Vonnegut’s Prophecy: The Danger of Automation

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Book cover for "Player Piano"

The player piano, a recurring symbol in Vonnegut's novel, represents the mechanization of society.

Ben Ewing, Writer

Since before H.G. Wells ever wrote “The Time Machine,” science fiction figures from iconic author Isaac Asimov to the epic “Star Trek” franchise have presented fantastical glimpses into the land of our future.

An astounding number of these far-fetched notions, such as mobile communications, advanced robotics and space travel have come to fruition before our very eyes. While many of these prophetic musings excite our ambition, others still offer insightful criticism of current cultural attitudes, growing only more caustic as time progresses.

One such intriguing piece of sci-fi literature, written by beloved counter-culture satirist Kurt Vonnegut, is becoming particularly topical in recent years. “Player Piano” is a dystopian novel dealing with mass automation and the effect that the apparent superiority of machines can have on humans, from common laborers to tradesmen and doctors, as they find their livelihoods swallowed up by mechanization.

Although all of the citizens in Vonnegut’s future United States have their material needs met by an obliging and bountiful government, the people suffer a critical blow to their sense of purpose. As workers are made obsolete by more reliable and efficient machines, a rift is formed between the society’s “haves and have-nots,” those with the intellectual disposition to remain employed and those without.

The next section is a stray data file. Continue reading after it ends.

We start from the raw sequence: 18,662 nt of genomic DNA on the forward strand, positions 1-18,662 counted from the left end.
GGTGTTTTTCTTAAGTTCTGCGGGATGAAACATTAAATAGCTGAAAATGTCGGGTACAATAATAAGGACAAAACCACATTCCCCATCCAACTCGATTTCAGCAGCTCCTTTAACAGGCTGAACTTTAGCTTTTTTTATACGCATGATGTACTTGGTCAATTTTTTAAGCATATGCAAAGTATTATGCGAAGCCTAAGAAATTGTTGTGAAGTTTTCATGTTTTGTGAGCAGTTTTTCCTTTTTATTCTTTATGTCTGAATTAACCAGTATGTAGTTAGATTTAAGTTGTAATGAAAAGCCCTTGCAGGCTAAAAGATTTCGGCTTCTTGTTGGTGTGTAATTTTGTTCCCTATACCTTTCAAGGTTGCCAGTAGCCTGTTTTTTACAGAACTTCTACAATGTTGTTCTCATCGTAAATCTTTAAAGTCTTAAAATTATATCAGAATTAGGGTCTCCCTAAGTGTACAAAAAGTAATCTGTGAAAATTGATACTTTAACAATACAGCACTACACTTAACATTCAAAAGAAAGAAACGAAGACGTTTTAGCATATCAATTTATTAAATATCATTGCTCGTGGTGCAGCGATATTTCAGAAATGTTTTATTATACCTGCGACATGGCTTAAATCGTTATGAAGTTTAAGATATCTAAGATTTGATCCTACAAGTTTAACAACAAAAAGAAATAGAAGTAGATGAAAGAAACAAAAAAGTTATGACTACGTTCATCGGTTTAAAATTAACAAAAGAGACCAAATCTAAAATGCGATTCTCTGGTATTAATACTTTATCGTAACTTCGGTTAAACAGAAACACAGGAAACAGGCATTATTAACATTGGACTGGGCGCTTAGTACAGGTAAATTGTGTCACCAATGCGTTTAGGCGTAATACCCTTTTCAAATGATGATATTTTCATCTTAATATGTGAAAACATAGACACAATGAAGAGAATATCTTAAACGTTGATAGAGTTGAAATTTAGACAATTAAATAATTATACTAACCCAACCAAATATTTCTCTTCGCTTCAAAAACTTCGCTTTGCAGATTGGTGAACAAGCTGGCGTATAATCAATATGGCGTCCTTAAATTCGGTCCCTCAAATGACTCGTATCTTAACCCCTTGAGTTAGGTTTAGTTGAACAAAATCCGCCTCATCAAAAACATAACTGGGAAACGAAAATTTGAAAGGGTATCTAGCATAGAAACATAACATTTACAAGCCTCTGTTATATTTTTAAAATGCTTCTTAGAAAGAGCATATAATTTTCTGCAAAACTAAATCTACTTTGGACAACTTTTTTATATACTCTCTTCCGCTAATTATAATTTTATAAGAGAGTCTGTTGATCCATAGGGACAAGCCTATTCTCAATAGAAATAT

The novel’s protagonist, Dr. Paul Proteus, is a Head of Industry in the town of Illium, and a well-respected member of the social elite; however, when Proteus communes with an old friend and dissenting co-worker, he begins a tumultuous fall from grace, bringing much of his corrupt  society down with him.

As Proteus weaves his way through the whimsically dark plot of the novel, Vonnegut paints the “writing on the wall” and makes it painfully obvious that such a moral conflict is closer than any of us could imagine.

Will Man always be the most formidable machine on Earth, and what will become of him if he devises a machine greater than himself?

Some would argue that although physical and logical tasks could theoretically be done best by automatons, culture, philosophy, art, personal relationships and the broad spectrum of emotion will remain uniquely human phenomena.